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iOS Animations by Tutorials

Section IV: Layer Animations

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19 Presentation Controller & Orientation Animations
Written by Marin Todorov

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Presenting view controllers is the common way to “move” the user focus modally from one contained piece of UI to another. When the user has finished making use of the presented UI they will choose to save their work, cancel the pending changes, or otherwise actively dismiss the UI. Whether you’re presenting the camera view controller, the address book, or one of your own custom-designed modal screens, you call the same UIKit method every time: present(_:animated:completion:). This method “gives up” the current screen to another view controller. The default presentation animation simply slides the new view up to cover the current one.

The illustration below shows a “New Contact” view controller sliding up over the list of contacts:

In this chapter, you’ll create your own custom presentation controller animations to replace the default one and liven up this chapter’s project.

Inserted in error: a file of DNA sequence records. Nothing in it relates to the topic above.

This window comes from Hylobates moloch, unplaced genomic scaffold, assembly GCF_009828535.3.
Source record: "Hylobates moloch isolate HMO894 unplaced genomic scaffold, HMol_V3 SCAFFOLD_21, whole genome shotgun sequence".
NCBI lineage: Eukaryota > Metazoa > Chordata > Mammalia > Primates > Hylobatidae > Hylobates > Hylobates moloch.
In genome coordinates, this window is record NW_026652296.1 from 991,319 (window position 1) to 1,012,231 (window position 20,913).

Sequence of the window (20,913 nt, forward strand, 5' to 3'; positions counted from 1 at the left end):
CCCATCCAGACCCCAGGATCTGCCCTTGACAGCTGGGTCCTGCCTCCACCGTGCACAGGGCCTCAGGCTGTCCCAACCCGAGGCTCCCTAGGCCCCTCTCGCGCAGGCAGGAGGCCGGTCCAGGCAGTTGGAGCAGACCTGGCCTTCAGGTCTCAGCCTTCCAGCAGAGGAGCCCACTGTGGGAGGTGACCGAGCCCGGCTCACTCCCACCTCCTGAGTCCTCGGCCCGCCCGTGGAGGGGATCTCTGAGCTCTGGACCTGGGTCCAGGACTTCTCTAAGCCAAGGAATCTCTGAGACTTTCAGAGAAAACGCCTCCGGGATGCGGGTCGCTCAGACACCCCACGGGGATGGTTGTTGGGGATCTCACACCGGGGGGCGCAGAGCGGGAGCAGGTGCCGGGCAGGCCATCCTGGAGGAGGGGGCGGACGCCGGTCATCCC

Looking Through the Starter Project

Open the starter project for this chapter, an app called Beginner Cook. Select Main.storyboard to begin the tour:

The first view controller (ViewController) contains the app’s title and main description as well as a scroll view at the bottom, which shows the list of available herbs.

The main view controller presents HerbDetailsViewController whenever the user taps one of the images in the list; this view controller sports a background, a title, a description and some buttons to credit the image owner.

There’s already enough code in ViewController.swift and HerbDetailsViewController.swift to support the basic application.

Build and run the project to see how the app looks and feels:

Tap on one of the herb images, and the details screen comes up via the standard vertical cover transition. That might be OK for your garden-variety app, but your herbs deserve better!

Your job is to add some custom presentation controller animations to your app to make it blossom! You’ll replace the current stock animation with one that expands the tapped herb image to a full-screen view like so:

Roll up your sleeves, put your developer apron on and get ready for the inner workings of custom presentation controllers!

Behind the Scenes of Custom Transitions

UIKit lets you customize your view controller’s presentation via the delegate pattern; you simply make your main view controller (or another class you create specifically for that purpose) adopt UIViewControllerTransitioningDelegate.

Implementing Transition Delegates

Since the delegate’s task is to manage the animator object that performs the actual animations, you’ll first have to create a stub for the animator class before you can write the delegate code.

class PopAnimator: NSObject, UIViewControllerAnimatedTransitioning {